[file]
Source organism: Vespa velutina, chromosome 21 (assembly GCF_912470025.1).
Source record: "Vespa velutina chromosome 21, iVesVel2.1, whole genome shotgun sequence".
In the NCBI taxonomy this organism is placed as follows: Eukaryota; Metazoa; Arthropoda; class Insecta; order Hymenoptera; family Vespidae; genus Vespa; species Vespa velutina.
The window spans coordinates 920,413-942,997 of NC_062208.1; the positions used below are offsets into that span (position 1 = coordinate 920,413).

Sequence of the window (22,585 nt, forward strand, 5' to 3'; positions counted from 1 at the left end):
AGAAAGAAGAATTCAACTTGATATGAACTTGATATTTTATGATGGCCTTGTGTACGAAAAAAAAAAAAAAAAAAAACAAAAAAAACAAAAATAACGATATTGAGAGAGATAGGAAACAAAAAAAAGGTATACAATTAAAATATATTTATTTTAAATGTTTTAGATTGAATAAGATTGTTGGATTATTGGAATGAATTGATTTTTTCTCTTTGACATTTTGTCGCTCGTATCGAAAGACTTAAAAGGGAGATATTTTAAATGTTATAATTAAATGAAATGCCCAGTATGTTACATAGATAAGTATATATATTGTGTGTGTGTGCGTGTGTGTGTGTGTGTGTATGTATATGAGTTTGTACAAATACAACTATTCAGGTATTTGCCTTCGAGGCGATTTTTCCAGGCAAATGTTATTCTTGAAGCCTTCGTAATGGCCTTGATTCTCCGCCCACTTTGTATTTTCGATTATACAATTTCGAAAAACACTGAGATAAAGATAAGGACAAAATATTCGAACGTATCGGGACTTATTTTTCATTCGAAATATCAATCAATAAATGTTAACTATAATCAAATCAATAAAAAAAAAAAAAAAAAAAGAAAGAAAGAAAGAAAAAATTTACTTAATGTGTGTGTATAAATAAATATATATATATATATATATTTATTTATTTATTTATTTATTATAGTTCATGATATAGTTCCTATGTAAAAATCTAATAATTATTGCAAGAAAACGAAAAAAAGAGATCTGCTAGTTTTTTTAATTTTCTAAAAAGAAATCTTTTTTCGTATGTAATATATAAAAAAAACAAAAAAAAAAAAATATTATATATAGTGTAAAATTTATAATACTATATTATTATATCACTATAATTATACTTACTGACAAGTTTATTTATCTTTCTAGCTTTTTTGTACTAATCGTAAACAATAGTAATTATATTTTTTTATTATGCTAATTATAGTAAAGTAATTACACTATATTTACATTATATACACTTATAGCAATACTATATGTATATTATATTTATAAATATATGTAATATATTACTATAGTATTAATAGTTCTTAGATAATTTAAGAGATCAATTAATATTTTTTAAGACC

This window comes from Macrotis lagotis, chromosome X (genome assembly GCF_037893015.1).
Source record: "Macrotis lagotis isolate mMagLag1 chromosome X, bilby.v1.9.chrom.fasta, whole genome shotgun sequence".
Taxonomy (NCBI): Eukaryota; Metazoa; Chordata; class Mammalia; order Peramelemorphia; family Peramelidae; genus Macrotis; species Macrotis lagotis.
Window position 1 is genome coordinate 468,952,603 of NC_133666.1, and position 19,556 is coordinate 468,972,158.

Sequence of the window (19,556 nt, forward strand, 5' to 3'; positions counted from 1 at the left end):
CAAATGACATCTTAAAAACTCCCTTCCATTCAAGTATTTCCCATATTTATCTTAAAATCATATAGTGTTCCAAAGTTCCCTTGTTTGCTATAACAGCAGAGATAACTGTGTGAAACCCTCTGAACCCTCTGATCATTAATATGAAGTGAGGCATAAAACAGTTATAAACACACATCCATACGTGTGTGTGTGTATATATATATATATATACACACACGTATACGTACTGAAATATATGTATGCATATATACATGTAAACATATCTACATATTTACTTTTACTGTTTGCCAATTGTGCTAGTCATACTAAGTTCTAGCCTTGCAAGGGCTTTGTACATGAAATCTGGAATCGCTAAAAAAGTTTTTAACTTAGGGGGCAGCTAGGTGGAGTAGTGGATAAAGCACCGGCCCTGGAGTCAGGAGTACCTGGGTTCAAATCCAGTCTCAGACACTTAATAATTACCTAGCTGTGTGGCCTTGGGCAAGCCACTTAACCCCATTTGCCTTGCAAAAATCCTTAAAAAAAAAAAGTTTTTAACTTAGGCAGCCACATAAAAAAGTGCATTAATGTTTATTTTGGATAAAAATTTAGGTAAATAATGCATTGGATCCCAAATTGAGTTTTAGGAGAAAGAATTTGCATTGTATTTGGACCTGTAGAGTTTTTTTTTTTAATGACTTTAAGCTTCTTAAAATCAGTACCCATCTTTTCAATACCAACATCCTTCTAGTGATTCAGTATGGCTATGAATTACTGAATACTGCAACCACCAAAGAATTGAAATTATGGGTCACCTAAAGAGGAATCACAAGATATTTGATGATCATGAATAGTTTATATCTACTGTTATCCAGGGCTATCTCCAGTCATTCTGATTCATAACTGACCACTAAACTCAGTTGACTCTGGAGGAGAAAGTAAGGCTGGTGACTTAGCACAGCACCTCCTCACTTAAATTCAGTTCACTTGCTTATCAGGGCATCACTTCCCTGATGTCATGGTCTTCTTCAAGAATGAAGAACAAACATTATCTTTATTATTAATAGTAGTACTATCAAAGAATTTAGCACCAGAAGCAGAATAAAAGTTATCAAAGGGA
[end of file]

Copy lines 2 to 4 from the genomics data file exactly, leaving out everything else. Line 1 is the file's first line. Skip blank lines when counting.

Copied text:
Source record: "Vespa velutina chromosome 21, iVesVel2.1, whole genome shotgun sequence".
In the NCBI taxonomy this organism is placed as follows: Eukaryota; Metazoa; Arthropoda; class Insecta; order Hymenoptera; family Vespidae; genus Vespa; species Vespa velutina.
The window spans coordinates 920,413-942,997 of NC_062208.1; the positions used below are offsets into that span (position 1 = coordinate 920,413).